Pastor’s Corner 11/3/2019

Pastor’s Corner

Beloved, 
 
     When I was in seminary, one of my Church History professors was a treasure trove of quotes from John Wesley. One that he repeated to us often (appropriately, given that we were students) was Wesley’s admonition to the people called Methodists that one of the most important characteristics of a Christian is that we be “teachable.”
     Dr. Meadows emphasized the need for us to hold our convictions lightly and to be humble enough to have minds open to new ideas and different interpretations of ideas we were familiar with. 
     I don’t consider myself to be someone who is particularly attached to being “right.” However, even for me, this discipline was sometimes difficult to maintain in the face of beliefs and faith practices that were contrary to what I entered seminary with. The need to defend my heart and what I “knew” (or desperately wanted) to be TRUE was at times overwhelming.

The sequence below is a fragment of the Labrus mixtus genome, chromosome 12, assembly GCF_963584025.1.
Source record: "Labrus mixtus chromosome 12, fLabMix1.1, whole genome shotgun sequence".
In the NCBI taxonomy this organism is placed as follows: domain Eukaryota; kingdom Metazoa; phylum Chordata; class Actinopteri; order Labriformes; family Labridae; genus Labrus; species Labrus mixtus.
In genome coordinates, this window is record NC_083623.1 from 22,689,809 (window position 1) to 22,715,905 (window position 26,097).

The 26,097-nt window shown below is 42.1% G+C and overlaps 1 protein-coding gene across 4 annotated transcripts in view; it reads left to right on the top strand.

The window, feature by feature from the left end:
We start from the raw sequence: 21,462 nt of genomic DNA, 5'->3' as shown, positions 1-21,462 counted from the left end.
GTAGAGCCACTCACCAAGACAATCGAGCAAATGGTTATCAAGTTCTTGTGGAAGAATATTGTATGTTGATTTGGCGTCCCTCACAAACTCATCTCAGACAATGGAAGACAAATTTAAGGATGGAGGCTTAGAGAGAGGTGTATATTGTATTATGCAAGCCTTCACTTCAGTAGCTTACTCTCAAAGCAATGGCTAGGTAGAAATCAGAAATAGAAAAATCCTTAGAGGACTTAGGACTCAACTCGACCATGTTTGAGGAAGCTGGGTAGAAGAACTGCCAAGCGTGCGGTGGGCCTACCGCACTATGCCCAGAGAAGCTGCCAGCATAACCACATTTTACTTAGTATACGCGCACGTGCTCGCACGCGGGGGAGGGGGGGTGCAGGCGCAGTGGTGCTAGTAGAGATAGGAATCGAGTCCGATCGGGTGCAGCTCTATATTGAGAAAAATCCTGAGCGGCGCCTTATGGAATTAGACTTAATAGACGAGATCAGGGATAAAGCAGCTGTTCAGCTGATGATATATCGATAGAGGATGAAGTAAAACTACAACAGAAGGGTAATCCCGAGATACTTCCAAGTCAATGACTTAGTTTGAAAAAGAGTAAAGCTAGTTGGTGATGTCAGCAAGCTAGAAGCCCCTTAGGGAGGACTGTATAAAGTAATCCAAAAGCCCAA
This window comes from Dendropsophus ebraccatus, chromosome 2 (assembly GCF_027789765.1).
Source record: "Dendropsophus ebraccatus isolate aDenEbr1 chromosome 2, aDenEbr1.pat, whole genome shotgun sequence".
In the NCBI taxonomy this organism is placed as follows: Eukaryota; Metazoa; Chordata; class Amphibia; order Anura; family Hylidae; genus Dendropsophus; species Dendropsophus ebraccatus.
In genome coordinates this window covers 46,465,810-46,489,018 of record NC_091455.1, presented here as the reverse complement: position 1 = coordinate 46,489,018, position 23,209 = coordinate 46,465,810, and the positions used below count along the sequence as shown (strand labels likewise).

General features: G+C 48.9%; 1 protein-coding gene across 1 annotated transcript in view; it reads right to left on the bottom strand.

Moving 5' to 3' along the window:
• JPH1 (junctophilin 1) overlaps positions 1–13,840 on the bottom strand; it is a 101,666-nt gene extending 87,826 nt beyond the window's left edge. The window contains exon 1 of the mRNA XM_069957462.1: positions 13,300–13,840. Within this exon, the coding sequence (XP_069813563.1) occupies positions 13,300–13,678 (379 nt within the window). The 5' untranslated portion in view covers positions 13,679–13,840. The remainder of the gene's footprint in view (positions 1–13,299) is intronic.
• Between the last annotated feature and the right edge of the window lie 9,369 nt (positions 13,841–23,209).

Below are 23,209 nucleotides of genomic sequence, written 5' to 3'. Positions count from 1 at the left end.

In our sermon series on the Prophetic Jesus, you may find yourself similarly challenged. Oftentimes, our preaching and worship skirts around uncomfortable ideas and avoids pressing points that hit too close to home. This means we might not have as much practice as we need in allowing Jesus’ teachings to confront or disturb us.
     If you feel pushed this month, I invite you to remember the idea of being “teachable” and try it on for yourself. May this give you space for new contemplation! 
 
Shalom, 
Margaret


Pastor’s Corner 10/27/2019

Pastor’s Corner